I’m feeling a bit deflated today. Recently I discovered that my column shares the same name with a right-wing, conspiracy theory, political blog (I’ll leave out the hyper link here, because you don’t need to waste your time with all that. Ok never mind, freedom of speech yaddi yadda, here you go).
So just to clarify this week’s post is not about one of the biggest debates in our country, the long standing argument between the born-agains, pinko-commies and everyone else in between, but the restaurant that bears the same name: Church & State.
Located in the radtastic, completely underrated section of downtown Los Angeles, Church & State reminds me of a cross between an area in San Francisco I’ve always wanted to live on a quiet Sunday, Spring night in New York City. The surrounding streets were quiet for a Friday night, however, the restaurant and the adjacent bar were full of people, music and commerce. Dimly lit, Church & State has a familiar ambiance created by the glow of tea lights and dark wood. Its patrons were good looking and fashionable, as was the wait staff, which was (shockingly) awesome.
The menu features traditional French brasserie food, with the standard, frisée salad, modified version of brandade de morue, and duck confit. I was looking forward to some more adventurous dishes, as I recently heard about the "little toasts with white bean puree topped with uni” but that wasn’t on the menu, so we went for the full-blown frog dinner instead. (Frog like berets and baguettes, not like Kermit and Disney princes).
We started with the homemade charcuterie plate, which included eight different homemade meats and pates.
The waiter kindly described them to me but I didn’t pay so much attention, only noting which was the headcheese and which was the salami. That being said, four of the eight were awesome, including the salami, and the other four were bland and tasteless, particularly the headcheese.
Next we ordered the herbed goat cheese, served with crostini and homemade lavender honey, which was really good. Not only do they serve a healthy amount of cheese and crostini, but also they didn’t mind bringing me an additional side of the lavender honey. (For me, it doesn’t get much better than cheese and honey; the only thing I like the taste of better is foie gras).
As a general rule, I try to order foie gras at every restaurant that serves it-- providing it's not too cost prohibitive-- the same way as a kid, I used to order crème brulee at every restaurant I went to. You can’t know which one is best unless you try them all, right? Served with dates and toast points, the foie gras terrine is presented like Thomas Keller’s terrine at Bouchon (which is literally like a mouth orgasm served in a jar).
This precious jar of force-fed, duck-liver goodness, topped with the traditional duck fat, made me salivate. Presuming the rich flavor of the dish, I paired it with a sweet sauternes, to cut the taste of the fat. I scrapped the fat from the terrine, wiped the knife on my toast point, applied a healthy serving of the foie, topped it with salt and closed my eyes to take my first bite. HOLD YOUR BREATH...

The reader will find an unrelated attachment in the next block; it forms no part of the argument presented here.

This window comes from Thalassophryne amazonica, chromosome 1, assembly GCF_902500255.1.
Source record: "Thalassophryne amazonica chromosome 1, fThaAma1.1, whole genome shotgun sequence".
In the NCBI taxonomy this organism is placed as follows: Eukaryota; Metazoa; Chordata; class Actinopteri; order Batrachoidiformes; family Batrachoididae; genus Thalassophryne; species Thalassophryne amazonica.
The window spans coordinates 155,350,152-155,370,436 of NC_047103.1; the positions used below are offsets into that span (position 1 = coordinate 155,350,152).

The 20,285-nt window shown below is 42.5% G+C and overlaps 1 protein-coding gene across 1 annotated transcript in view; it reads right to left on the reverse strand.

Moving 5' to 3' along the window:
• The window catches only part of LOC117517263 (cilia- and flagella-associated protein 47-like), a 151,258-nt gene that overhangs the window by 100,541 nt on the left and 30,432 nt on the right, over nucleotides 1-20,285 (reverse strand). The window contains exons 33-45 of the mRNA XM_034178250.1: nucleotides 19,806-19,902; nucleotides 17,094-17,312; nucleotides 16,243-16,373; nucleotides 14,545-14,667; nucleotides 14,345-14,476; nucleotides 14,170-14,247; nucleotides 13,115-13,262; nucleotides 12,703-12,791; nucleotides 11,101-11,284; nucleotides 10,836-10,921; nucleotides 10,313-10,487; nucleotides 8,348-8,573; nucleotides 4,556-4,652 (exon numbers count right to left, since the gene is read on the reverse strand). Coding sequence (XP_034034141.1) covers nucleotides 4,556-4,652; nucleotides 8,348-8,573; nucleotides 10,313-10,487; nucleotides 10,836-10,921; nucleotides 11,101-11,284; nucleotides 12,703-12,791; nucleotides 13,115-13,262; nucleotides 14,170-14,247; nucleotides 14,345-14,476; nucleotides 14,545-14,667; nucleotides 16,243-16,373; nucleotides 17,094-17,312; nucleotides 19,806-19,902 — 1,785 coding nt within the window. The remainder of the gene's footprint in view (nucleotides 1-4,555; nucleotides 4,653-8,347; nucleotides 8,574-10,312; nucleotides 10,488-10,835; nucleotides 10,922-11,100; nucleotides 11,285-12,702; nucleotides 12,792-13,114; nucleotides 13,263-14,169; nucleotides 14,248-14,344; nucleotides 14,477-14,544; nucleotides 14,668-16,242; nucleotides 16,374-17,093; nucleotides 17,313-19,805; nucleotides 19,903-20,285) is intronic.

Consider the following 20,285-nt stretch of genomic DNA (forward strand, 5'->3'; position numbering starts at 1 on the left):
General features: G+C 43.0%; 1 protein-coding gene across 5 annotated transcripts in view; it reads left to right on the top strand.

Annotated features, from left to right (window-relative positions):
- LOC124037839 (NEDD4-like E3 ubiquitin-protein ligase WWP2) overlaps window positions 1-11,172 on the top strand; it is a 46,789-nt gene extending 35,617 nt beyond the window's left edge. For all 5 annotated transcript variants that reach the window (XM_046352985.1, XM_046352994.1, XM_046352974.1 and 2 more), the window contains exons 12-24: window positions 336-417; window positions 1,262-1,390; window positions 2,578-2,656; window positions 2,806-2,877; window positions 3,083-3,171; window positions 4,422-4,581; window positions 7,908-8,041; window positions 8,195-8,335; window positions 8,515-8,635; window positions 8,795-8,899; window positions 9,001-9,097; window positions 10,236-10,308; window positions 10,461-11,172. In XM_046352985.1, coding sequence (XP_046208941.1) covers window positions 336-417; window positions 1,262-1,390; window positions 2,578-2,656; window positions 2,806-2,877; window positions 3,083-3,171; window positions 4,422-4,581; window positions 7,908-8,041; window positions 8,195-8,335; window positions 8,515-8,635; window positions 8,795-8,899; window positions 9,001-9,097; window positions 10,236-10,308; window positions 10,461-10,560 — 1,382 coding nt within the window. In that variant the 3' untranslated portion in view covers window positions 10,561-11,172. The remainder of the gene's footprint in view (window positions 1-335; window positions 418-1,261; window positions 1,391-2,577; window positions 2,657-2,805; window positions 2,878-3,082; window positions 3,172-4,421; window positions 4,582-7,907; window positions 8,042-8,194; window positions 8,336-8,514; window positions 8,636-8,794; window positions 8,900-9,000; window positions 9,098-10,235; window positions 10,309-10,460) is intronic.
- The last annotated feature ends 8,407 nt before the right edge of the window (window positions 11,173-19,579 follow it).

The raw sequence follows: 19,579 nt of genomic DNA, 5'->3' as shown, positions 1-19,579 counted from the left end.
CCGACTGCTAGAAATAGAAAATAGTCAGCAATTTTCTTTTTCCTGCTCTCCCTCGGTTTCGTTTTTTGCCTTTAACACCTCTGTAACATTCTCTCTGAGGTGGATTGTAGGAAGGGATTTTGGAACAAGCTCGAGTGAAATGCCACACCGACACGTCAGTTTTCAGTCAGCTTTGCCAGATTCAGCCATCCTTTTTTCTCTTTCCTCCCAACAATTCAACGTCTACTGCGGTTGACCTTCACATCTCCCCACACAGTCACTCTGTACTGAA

...It was totally underwhelming. The foie was tasteless and the consistency was fairly dry and flaky, which suggests that it was served a few days past the “best served by” date or suffered the sad death of spreadable-item-hypothermia, which happens when anything that is pushed to the back of the fridge too close to the cooler. It’s a depressing fate for the decadent duck. But it happens.
Despite my lack of enthusiasm for some of the food, I was really enjoying myself and still optimistic about the forthcoming bone marrow, which I’d heard about because the bones are served cut down the middle, horizontally, as opposed to the way I’ve seen it, where the bones are served upright, cut vertically. Two hefty bones, sliced down the middle provided an easy access to the fatty, gelatinous awesomeness.
I opted for the sea salt as opposed to the oddly paired shallot-parsley pepper mix that accompanied the dish. I’m not so much of a fan of the accouterments the chef served these particular bones, I did like the flavor of the marrow itself.
Obviously we were eating on the lighter side, so we also ordered an a la carte dish of beets roasted with bacon lardon and cheese (asiago I think). The flavor was amazing, but the beats were under cooked and that overwhelmed the rest of the dish.
I soaked some of the extra, toasted and butter marrow bread, into the beet infused, bacon cheese mush which was obviously incredible. My amateur suggestions is to serve this dish as a mash, crostini-type thing, or blend it down to an artichoke dip style spread.
Another great thing about this place, is that in New York, or San Francisco even, it would be filled to the brim with annoyingly stylish people spilling over into the street waiting for tables. And while I’m sure the management would welcome the influx of business, the at-capacity – but not over – feel of this place contributed to the warm and comfortable ambiance. We were seated on time and left alone to sit and leisurely sip the remains of my cocktail well after the bill was paid.
The meal was not perfect, but it seems Church and State is working hard to do things better. Everyone appeared to be happy, the food was good enough and people seemed to enjoy being there together, sharing the atmosphere and experiences of the restaurant, one I would be happy to go to again. The polarizing politicos permeating the media might learn a thing or two from Church and State, and instead of blindly aligning with partisan agendas, start supporting those unique and reliable policies that benefit the greater good and make life a bit more comfortable even when things aren't so great.
*Photos by Thomas Young